What impressed me most on these newest CDs (and really in all of Todd’s body of work) is his meticulous guitar work. Whether Lorenz is playing the blues, rock, or folk, his guitar work seems to float and flow effortlessly. It amazes me to hear the fine fingering and picking. He is a bear of man, but the gentleness and touch he has with the six strings belie his size and power. The guitar prowess he displays continues to improve and refine with time. I think you’ll be impressed with it.

His voice is also quite unique. In the lower registers he growls and evokes some darkness with the deep natural timbers of his voice. There are some issues in the higher registers, and that sing-song nature I noted in the first two CDs really comes when he’s well above the middle half of his range. I think he tries too hard to “sell” the songs vocally as roots music, and this results in the nasal sing song effect. He’s got the range, he’s got power, but he needs to work to get the nuances and tonality on the higher end. But those criticisms are small compared to what he’s delivered overall.

V3 kicks off with a secular tune that sounds like an old time Gospel hymn; it’s called “Bring Me Relief”. Todd “prays” to his physician for relief. He’s looking for peace and relief again in a couple of tracks in the bluesy “Find Peace”. One of my favorites is the instrumental “Running”. It sounds like music from India or the Middle East, with his slide doing some overtime work. “Quiet Country Living” is the other instrumental on V3, and Todd electrifies his slide along with providing nature sounds from his rural backyard. Quite cool. “I Could Be Wrong” is Lorenz’ version of a protest song focusing on conspiracies in our Nation and his spoken and sung parts remind us of the times 4 decades ago. The CD ends with a track called “Faith”, where Todd talks about things he has faith in, an apt ending for the volume.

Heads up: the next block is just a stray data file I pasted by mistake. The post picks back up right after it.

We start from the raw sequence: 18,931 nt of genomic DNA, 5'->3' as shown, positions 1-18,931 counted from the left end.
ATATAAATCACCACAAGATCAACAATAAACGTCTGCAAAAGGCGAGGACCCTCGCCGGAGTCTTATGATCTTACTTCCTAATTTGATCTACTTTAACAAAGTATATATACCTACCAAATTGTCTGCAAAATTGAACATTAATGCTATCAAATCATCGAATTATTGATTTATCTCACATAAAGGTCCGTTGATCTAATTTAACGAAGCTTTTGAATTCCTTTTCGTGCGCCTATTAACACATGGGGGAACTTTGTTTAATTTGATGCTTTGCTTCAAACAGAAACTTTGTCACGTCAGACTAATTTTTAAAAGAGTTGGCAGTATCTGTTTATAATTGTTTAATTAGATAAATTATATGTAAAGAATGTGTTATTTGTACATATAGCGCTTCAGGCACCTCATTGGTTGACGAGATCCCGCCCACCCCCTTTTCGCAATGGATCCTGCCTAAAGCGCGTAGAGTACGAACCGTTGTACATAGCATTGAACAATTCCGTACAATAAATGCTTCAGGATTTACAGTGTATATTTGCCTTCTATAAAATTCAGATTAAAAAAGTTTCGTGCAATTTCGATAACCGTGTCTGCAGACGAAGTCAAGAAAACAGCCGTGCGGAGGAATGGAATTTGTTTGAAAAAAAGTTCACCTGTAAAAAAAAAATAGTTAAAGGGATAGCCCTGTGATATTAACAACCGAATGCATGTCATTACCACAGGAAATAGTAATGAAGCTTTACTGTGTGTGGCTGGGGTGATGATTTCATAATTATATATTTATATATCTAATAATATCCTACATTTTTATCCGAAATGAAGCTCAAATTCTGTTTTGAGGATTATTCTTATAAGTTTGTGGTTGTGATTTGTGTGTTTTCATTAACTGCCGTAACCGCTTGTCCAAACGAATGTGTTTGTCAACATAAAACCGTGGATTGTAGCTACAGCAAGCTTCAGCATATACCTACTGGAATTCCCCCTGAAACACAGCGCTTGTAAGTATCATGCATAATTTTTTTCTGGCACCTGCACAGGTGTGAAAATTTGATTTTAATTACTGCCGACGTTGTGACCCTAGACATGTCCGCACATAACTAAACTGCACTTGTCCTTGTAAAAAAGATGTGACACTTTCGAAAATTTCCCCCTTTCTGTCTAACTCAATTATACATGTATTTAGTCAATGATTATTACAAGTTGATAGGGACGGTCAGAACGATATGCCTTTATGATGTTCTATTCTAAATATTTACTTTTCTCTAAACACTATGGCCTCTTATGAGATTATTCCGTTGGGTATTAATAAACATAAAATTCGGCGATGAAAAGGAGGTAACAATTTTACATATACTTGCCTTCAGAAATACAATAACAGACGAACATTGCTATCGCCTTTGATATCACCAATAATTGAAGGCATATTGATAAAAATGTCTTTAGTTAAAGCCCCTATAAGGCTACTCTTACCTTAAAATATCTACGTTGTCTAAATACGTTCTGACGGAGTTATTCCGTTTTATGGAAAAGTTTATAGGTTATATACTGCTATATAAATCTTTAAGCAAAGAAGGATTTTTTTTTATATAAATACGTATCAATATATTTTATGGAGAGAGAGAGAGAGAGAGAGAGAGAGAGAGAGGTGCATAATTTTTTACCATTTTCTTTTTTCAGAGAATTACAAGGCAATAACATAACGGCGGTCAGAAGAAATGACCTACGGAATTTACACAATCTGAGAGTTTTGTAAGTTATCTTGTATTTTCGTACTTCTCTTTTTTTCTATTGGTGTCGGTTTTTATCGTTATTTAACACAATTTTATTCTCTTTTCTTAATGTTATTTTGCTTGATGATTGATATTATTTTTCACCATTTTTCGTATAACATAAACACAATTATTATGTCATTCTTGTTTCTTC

V4 starts off on a different vein. He says he’ll "Take your woman and I'll make her mine; I'll loveher more in one night than you could in your whole life." Big Bad Man” is Todd’s version of badass blues. “Day and Night” is the only all electric, totally non-acoustic cut on all four discs and is an instrumental to boot. Lorenz wails and grinds away in slow slide guitar blues using his newest guitar and he uses it well. “The Woman I Love” describes a failed relationship, one many of us can identify with; his slide punctuates this one nicely. The other instrumental is “Truckin’”, not the Grateful Dead sort of trucking, but some down home acoustic blues mixed with a rocking beat.

It’s worth checking these CD’s out. You can sample them on the web. Todd is a very good musician who worked to find himself with all these songs last year and he has done a darn good job!